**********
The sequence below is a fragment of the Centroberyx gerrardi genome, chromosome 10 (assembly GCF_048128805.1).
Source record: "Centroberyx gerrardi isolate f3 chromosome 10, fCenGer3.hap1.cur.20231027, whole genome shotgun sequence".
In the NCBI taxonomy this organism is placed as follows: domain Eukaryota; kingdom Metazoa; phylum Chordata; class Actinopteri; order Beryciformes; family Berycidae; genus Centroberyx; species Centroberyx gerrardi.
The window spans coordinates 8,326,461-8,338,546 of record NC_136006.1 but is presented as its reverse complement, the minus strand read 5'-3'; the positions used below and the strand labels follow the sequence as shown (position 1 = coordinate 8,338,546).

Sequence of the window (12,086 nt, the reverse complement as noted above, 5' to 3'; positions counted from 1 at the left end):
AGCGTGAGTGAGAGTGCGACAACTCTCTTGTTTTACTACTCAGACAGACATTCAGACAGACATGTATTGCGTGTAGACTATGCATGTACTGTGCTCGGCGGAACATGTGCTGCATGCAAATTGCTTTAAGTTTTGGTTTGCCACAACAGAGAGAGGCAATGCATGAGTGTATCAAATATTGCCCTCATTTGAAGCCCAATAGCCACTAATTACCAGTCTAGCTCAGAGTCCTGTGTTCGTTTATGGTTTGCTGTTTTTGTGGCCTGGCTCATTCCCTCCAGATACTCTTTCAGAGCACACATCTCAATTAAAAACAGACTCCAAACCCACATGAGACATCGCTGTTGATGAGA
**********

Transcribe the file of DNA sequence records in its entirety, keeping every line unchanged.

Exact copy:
The sequence below is a fragment of the Centroberyx gerrardi genome, chromosome 10 (assembly GCF_048128805.1).
Source record: "Centroberyx gerrardi isolate f3 chromosome 10, fCenGer3.hap1.cur.20231027, whole genome shotgun sequence".
In the NCBI taxonomy this organism is placed as follows: domain Eukaryota; kingdom Metazoa; phylum Chordata; class Actinopteri; order Beryciformes; family Berycidae; genus Centroberyx; species Centroberyx gerrardi.
The window spans coordinates 8,326,461-8,338,546 of record NC_136006.1 but is presented as its reverse complement, the minus strand read 5'-3'; the positions used below and the strand labels follow the sequence as shown (position 1 = coordinate 8,338,546).

Sequence of the window (12,086 nt, the reverse complement as noted above, 5' to 3'; positions counted from 1 at the left end):
AGCGTGAGTGAGAGTGCGACAACTCTCTTGTTTTACTACTCAGACAGACATTCAGACAGACATGTATTGCGTGTAGACTATGCATGTACTGTGCTCGGCGGAACATGTGCTGCATGCAAATTGCTTTAAGTTTTGGTTTGCCACAACAGAGAGAGGCAATGCATGAGTGTATCAAATATTGCCCTCATTTGAAGCCCAATAGCCACTAATTACCAGTCTAGCTCAGAGTCCTGTGTTCGTTTATGGTTTGCTGTTTTTGTGGCCTGGCTCATTCCCTCCAGATACTCTTTCAGAGCACACATCTCAATTAAAAACAGACTCCAAACCCACATGAGACATCGCTGTTGATGAGA